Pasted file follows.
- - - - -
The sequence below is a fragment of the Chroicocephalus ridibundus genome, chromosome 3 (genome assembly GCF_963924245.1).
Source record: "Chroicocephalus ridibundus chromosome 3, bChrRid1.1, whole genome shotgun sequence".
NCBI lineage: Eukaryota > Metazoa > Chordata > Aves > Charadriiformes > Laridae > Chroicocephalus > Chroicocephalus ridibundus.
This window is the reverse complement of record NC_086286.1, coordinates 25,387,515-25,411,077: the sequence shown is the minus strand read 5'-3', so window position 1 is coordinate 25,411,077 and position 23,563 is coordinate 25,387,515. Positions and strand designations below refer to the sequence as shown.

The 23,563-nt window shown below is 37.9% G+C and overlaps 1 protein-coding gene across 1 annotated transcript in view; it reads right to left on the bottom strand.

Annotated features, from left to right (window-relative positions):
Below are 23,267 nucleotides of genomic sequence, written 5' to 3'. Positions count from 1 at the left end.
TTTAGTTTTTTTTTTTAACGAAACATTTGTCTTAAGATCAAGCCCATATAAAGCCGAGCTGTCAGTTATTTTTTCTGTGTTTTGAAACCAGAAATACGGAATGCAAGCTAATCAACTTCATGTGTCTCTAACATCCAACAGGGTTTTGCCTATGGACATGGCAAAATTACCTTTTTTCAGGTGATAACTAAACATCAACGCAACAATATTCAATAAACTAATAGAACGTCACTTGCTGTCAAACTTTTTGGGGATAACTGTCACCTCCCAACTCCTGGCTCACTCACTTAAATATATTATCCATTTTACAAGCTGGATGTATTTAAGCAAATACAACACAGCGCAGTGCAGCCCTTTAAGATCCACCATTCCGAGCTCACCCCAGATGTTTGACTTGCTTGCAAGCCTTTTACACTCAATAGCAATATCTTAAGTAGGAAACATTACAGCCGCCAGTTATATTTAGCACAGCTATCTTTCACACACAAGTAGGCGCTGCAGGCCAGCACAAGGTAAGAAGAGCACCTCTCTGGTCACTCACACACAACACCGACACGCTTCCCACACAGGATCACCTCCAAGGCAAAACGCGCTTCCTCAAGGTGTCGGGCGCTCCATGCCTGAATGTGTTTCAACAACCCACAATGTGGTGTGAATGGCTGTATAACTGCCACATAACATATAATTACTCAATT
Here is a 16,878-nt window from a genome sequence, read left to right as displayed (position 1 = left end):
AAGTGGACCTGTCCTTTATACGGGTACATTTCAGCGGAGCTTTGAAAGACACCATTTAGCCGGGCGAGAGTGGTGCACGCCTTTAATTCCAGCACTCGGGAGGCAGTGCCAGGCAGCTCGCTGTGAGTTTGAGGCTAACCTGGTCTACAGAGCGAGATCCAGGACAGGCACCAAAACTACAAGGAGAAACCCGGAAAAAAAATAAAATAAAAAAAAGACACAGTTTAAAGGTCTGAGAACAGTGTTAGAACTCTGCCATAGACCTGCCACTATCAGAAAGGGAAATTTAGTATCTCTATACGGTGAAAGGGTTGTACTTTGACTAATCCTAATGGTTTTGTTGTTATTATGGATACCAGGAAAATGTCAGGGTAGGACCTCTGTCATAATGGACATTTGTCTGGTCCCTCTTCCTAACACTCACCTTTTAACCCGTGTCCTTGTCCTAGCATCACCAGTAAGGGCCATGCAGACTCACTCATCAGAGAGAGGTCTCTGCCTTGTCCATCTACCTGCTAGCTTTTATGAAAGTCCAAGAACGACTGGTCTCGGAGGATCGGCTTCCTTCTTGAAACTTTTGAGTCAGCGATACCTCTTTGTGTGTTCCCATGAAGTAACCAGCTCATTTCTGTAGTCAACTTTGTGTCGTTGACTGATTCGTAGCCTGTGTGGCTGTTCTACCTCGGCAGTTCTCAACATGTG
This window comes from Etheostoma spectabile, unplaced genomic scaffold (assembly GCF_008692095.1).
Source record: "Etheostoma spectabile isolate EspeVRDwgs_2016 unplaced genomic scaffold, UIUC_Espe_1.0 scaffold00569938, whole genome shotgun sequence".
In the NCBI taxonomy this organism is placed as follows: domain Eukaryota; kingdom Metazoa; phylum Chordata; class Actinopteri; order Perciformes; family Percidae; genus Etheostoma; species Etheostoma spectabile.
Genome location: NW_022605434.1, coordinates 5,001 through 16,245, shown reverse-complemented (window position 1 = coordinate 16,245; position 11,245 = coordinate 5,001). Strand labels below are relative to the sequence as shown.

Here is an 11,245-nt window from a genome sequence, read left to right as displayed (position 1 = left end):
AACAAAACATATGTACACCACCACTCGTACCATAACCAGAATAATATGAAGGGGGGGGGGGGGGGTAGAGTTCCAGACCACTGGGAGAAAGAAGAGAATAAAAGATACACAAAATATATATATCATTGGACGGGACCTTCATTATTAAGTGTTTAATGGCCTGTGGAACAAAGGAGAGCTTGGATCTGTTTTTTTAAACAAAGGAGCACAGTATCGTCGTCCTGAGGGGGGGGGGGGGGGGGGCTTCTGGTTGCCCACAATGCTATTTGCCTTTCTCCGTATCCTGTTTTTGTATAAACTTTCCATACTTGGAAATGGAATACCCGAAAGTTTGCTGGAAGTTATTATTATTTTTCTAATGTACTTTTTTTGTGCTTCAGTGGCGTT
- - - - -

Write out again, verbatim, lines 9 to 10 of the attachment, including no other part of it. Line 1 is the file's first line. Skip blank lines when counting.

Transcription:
Here is a 16,878-nt window from a genome sequence, read left to right as displayed (position 1 = left end):
AAGTGGACCTGTCCTTTATACGGGTACATTTCAGCGGAGCTTTGAAAGACACCATTTAGCCGGGCGAGAGTGGTGCACGCCTTTAATTCCAGCACTCGGGAGGCAGTGCCAGGCAGCTCGCTGTGAGTTTGAGGCTAACCTGGTCTACAGAGCGAGATCCAGGACAGGCACCAAAACTACAAGGAGAAACCCGGAAAAAAAATAAAATAAAAAAAAGACACAGTTTAAAGGTCTGAGAACAGTGTTAGAACTCTGCCATAGACCTGCCACTATCAGAAAGGGAAATTTAGTATCTCTATACGGTGAAAGGGTTGTACTTTGACTAATCCTAATGGTTTTGTTGTTATTATGGATACCAGGAAAATGTCAGGGTAGGACCTCTGTCATAATGGACATTTGTCTGGTCCCTCTTCCTAACACTCACCTTTTAACCCGTGTCCTTGTCCTAGCATCACCAGTAAGGGCCATGCAGACTCACTCATCAGAGAGAGGTCTCTGCCTTGTCCATCTACCTGCTAGCTTTTATGAAAGTCCAAGAACGACTGGTCTCGGAGGATCGGCTTCCTTCTTGAAACTTTTGAGTCAGCGATACCTCTTTGTGTGTTCCCATGAAGTAACCAGCTCATTTCTGTAGTCAACTTTGTGTCGTTGACTGATTCGTAGCCTGTGTGGCTGTTCTACCTCGGCAGTTCTCAACATGTG